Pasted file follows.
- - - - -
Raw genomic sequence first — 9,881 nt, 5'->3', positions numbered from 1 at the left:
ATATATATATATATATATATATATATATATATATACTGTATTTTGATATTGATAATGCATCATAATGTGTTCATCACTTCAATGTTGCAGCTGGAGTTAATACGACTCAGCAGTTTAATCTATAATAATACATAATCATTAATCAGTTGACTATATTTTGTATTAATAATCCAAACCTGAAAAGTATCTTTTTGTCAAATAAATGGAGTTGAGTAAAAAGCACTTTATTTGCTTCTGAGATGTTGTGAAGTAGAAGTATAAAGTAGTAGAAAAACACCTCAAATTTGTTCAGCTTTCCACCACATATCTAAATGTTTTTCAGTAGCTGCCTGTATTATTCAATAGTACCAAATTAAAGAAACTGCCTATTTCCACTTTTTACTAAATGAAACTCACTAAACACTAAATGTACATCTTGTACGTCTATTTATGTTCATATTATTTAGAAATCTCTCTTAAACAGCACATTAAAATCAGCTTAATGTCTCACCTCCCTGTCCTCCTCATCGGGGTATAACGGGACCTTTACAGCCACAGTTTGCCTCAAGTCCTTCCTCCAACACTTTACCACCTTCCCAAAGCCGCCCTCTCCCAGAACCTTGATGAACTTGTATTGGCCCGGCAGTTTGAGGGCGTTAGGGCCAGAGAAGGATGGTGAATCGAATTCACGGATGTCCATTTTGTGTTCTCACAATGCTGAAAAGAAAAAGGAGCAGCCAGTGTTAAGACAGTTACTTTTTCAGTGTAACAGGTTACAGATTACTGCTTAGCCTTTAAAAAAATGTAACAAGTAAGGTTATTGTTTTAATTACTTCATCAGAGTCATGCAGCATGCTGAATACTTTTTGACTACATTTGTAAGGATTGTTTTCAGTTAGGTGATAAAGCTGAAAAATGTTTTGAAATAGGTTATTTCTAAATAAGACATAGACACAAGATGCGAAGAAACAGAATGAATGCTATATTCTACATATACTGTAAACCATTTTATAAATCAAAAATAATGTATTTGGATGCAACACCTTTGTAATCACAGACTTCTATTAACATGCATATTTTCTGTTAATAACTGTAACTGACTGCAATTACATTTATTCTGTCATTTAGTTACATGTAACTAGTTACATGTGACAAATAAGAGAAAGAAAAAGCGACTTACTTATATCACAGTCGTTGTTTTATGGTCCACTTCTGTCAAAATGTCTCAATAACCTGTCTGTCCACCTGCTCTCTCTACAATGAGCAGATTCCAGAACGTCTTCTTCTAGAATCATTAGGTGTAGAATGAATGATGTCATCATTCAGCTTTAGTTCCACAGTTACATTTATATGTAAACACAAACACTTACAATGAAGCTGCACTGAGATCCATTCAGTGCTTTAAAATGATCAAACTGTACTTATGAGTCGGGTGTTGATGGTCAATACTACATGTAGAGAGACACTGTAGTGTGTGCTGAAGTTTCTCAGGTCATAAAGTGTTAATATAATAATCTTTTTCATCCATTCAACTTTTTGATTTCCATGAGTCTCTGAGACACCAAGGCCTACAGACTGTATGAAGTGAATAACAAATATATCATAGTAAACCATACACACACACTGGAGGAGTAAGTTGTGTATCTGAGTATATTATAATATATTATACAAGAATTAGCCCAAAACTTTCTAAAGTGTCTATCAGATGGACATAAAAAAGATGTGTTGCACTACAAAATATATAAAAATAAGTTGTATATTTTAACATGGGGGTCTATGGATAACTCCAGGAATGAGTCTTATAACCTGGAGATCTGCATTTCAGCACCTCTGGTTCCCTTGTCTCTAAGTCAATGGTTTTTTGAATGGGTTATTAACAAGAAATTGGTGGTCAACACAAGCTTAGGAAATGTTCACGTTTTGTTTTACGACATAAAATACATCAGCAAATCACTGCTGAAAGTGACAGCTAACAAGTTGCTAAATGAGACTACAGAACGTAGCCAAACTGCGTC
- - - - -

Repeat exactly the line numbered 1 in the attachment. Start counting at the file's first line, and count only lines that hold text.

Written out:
Raw genomic sequence first — 9,881 nt, 5'->3', positions numbered from 1 at the left: